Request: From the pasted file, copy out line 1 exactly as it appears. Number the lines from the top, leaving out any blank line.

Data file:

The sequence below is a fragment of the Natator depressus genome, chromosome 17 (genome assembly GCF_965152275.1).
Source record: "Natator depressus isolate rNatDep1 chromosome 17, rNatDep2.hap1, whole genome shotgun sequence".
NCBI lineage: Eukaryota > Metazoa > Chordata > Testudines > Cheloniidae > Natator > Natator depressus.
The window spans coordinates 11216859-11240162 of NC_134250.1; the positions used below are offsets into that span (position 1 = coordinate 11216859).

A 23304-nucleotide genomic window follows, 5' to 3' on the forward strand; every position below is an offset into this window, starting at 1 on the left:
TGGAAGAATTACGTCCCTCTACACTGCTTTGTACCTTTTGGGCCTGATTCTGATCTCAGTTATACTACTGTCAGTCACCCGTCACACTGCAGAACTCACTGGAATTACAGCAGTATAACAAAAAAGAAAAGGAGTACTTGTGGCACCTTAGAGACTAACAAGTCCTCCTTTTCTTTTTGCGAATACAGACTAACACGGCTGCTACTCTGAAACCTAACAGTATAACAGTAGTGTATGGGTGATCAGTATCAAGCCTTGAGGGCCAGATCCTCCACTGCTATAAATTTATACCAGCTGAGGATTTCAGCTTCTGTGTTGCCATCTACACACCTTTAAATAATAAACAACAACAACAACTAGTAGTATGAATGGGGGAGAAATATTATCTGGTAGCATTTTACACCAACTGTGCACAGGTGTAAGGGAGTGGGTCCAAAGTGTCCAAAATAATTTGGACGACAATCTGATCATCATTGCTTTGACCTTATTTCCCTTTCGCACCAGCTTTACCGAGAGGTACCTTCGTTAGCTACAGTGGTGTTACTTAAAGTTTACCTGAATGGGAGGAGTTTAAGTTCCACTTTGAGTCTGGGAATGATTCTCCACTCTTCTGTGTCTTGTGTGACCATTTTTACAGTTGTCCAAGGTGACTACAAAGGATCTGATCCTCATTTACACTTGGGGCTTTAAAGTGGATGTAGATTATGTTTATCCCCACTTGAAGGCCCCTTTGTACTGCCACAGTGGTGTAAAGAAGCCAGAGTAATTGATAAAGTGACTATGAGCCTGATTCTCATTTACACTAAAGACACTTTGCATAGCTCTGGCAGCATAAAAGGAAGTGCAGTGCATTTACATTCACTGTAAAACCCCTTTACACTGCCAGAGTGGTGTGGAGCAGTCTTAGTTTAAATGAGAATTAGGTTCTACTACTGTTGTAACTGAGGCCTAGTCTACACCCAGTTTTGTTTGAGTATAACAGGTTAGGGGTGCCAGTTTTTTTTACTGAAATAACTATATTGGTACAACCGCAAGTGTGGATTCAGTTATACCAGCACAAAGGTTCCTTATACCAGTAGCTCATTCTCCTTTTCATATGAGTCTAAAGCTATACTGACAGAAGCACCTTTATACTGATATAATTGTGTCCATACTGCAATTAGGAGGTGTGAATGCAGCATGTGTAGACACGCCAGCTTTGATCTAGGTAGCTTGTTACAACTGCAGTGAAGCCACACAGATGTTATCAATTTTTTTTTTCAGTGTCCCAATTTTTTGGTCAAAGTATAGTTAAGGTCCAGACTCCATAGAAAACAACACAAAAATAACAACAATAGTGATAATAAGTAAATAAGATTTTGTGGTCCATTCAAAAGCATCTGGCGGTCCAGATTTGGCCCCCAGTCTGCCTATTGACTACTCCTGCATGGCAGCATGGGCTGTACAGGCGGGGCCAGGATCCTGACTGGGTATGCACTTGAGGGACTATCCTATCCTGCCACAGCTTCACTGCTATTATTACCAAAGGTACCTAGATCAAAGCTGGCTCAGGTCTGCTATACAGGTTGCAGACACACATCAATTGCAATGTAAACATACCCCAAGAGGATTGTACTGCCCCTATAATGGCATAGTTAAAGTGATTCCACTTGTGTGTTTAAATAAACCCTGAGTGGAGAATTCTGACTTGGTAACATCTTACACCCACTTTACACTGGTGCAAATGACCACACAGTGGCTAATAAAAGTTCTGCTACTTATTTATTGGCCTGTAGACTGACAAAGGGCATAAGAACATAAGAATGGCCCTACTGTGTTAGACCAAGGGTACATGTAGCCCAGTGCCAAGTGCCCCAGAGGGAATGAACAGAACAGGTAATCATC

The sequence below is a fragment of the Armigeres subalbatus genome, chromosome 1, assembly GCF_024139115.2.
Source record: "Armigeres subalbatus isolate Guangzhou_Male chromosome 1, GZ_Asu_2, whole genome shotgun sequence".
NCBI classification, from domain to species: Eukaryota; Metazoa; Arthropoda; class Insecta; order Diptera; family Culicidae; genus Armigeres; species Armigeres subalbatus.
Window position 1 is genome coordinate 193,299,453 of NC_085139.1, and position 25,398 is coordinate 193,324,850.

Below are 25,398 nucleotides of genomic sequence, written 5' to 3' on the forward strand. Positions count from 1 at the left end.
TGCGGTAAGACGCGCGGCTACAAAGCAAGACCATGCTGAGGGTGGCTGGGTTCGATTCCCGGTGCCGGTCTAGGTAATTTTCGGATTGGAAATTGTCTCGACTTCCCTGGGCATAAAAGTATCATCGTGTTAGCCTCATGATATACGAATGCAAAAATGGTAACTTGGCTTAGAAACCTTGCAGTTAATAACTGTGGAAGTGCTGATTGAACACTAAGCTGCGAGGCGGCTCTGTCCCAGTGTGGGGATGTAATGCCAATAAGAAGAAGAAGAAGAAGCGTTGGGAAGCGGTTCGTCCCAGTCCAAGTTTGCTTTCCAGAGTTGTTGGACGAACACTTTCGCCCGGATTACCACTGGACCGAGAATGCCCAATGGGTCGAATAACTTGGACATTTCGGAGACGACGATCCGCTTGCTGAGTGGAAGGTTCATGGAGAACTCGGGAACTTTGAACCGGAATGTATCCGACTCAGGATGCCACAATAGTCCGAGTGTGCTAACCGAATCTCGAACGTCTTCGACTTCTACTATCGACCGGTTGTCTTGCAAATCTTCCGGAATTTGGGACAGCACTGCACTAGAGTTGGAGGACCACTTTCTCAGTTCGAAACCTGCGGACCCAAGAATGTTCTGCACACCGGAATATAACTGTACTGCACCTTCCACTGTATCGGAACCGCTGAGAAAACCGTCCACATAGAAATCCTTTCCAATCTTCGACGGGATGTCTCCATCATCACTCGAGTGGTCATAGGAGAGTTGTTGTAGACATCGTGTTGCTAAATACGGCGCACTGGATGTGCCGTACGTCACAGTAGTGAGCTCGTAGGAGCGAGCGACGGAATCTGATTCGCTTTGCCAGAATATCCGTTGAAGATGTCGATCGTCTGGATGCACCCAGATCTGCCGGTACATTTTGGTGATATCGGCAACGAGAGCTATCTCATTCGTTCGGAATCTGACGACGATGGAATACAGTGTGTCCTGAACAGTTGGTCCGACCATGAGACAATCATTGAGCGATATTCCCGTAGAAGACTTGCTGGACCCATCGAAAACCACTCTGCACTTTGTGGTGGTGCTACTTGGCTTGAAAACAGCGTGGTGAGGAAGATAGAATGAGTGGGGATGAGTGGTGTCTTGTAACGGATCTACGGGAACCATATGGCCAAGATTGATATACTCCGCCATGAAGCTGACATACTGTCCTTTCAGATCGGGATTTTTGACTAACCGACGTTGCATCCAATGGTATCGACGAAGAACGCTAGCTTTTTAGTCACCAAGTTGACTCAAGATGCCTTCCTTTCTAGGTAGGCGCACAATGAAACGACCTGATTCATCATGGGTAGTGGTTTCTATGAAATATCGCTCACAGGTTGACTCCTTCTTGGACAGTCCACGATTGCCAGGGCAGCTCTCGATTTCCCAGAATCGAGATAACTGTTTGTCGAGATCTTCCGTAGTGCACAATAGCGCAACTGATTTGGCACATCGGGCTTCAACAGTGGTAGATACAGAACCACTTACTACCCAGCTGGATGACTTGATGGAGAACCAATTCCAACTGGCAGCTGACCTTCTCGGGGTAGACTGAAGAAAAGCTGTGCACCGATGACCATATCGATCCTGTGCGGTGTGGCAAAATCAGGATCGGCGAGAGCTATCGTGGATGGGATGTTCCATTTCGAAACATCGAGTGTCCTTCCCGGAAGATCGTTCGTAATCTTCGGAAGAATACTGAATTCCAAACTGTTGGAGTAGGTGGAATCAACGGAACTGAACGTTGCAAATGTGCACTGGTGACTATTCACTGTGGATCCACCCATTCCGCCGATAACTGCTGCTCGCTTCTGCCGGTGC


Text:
The sequence below is a fragment of the Natator depressus genome, chromosome 17 (genome assembly GCF_965152275.1).